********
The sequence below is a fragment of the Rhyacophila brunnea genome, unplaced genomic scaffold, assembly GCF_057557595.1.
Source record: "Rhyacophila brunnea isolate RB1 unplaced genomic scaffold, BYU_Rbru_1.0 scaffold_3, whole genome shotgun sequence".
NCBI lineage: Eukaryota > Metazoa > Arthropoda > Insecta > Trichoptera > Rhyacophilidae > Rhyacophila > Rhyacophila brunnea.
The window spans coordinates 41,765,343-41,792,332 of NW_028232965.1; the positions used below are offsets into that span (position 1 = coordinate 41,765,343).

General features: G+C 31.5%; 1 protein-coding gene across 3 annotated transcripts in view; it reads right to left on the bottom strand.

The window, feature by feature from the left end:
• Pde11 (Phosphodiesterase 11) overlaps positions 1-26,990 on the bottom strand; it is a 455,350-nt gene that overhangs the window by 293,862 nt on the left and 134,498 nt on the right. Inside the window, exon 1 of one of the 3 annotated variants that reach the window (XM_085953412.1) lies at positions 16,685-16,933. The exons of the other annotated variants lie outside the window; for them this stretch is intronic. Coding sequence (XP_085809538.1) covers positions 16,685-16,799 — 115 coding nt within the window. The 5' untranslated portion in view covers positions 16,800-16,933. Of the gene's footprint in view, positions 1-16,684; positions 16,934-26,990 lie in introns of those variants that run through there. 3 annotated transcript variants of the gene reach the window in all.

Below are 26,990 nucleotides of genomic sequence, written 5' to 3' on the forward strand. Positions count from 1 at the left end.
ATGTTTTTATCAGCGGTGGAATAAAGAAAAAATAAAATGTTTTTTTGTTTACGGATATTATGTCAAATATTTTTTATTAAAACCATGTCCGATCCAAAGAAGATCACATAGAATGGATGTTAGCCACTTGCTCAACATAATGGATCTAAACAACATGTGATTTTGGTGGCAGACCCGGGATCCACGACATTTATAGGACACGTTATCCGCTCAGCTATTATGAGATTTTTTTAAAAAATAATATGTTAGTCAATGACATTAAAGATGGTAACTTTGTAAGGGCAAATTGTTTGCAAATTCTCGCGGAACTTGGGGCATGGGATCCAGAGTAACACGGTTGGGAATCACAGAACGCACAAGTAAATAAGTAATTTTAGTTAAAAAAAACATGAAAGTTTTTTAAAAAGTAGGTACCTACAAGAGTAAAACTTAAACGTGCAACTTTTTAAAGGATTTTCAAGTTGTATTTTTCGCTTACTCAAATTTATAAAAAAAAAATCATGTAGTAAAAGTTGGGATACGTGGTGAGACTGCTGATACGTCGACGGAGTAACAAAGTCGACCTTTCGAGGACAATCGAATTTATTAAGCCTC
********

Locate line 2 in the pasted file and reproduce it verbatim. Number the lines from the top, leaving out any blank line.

Source record: "Rhyacophila brunnea isolate RB1 unplaced genomic scaffold, BYU_Rbru_1.0 scaffold_3, whole genome shotgun sequence".